NFL owners, players end talks for week
The NFL commissioner and the boss of the league’s locked-out players stood together this week and addressed the league’s rookies, a picture of cooperation that raised hopes pro football would soon be back in business.
This, however, is the reality: The league’s longest work stoppage has now stretched into July, with gaps that still must be bridged before teams can be assembled and training camps can begin.
The next bargaining session has been scheduled for after the holiday weekend, putting the end point of this labor dispute – now well past the 100-day mark – ever closer to the preseason.
The negotiating teams led by NFL Commissioner Roger Goodell and NFL Players Association Executive Director DeMaurice Smith met for a couple of hours Friday morning at a Minneapolis law firm with U.S. Magistrate Judge Arthur Boylan, following a 15-hour Thursday session that stretched past midnight and gave the negotiators a short night’s sleep.
Several people familiar with the situation said the talks would resume Tuesday in New York City. The people all spoke on condition of anonymity to The Associated Press because Boylan has ordered the details of the talks to be kept confidential.
Goodell, Smith, their colleagues and constituents all appeared in good spirits as they left the office building where they met and either walked away or climbed into black cars waiting by the doors.
But they had little to offer for an update.
”We’ll continue to meet next week, and the goal is to get a deal done,” Smith said on his way out.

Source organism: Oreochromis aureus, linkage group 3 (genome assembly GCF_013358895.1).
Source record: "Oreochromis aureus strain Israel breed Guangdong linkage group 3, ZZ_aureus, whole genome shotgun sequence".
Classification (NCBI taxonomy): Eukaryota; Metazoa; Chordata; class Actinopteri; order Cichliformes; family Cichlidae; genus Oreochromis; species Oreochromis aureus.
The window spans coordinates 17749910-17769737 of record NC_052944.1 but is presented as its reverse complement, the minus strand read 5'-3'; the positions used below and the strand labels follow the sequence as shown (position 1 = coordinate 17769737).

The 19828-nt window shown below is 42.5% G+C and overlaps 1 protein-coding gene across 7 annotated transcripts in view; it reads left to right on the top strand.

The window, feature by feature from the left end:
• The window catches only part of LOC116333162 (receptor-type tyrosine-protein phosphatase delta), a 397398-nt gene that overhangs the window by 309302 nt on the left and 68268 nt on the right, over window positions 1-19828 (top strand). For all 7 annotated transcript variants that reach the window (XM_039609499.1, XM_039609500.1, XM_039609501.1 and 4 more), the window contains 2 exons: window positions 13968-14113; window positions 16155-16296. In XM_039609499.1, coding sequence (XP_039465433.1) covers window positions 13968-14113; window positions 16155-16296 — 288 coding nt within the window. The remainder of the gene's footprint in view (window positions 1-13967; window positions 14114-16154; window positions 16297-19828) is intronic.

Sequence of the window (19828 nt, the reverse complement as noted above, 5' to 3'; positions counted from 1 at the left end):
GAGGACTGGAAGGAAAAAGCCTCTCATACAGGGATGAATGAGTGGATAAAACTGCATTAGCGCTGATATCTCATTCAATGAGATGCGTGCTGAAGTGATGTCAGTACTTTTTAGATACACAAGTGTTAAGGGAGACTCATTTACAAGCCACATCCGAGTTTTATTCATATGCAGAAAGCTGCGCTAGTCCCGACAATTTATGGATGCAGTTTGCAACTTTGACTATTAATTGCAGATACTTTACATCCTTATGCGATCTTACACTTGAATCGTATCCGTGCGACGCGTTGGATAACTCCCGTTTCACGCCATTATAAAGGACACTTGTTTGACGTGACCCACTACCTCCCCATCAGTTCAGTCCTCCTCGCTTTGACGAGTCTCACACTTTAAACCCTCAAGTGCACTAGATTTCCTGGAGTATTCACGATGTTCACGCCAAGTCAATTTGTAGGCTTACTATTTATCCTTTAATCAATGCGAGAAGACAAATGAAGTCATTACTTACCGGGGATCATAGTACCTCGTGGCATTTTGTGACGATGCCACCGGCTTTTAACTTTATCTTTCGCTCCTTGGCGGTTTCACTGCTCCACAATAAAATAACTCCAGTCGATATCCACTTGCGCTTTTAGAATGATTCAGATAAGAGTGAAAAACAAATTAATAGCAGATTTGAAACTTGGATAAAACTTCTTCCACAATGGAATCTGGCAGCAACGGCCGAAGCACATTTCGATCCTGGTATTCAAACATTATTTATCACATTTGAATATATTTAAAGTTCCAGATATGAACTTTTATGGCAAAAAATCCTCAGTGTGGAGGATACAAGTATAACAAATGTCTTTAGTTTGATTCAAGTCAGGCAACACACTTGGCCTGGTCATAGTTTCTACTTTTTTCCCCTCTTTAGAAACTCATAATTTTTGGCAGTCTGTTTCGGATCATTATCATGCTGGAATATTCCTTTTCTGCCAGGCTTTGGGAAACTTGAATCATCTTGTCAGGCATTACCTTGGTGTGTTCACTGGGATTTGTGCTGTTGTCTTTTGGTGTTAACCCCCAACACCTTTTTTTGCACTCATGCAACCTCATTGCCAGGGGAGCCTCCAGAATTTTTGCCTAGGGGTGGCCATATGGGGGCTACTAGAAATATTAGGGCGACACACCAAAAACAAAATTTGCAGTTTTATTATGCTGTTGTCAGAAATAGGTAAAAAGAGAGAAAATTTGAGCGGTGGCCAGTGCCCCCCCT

Said NFL lead negotiator Jeff Pash: ”We’ll be back at it again next week.”
Friday marked the fourth straight day of discussions, with a handful of owners and players joining their lawyers and leaders for the last two days.
The two sides have been trying to figure out how to agree on the division of revenues for this $9 billion business that has steadily grown in popularity, power and wealth over the last couple of decades as the NFL has become the nation’s dominant pro sports league.
The revenue split, a major sticking point all along and particularly over the last couple of weeks, is considered a domino that must fall for a deal to get done.
There are several other issues to iron out as well, since the two sides are essentially creating a new collective bargaining agreement from scratch. The old one expired March 11, and the lockout began the next day. That’s also when the NFLPA declared an end to its union status, a move the owners have protested as strategically convenient and have contested in court.
Among the players in Minneapolis this week were Jeff Saturday of the Indianapolis Colts and Brian Waters of the Kansas City Chiefs, with Jerry Jones of the Dallas Cowboys and John Mara of the New York Giants part of the group of owners.
For weeks, owners, players and their representatives have been crisscrossing the country, holding unannounced meetings in spots ranging from a Chicago suburb to the Maryland shore.
This week began with optimism stemming from the joint trip Smith and Goodell took to Sarasota, Fla., to address incoming rookies at an orientation symposium Wednesday morning. But they still left Minneapolis without a deal, and time has become more of a factor in this process.
Training camps start in about three weeks, with the preseason-opening Hall of Fame game scheduled Aug. 7 between the Chicago Bears and St. Louis Rams. Even missing an exhibition game or two would begin to really cost the league money, not to mention testing the faith of the fans that have made this sport so big.
There also is the wild card of a pending ruling by the 8th U.S. Circuit Court of Appeals in the players’ antitrust lawsuit against the league, which was filed in Minneapolis and prompted Boylan’s involvement as a mediator.
The appellate judges won’t wait forever, and one of them warned earlier that neither side will like their decision on the legality of the lockout. But a faction on the players’ side believes it’s worth waiting on the court’s ruling, and the owners have had plans in place for years to endure an extended work stoppage.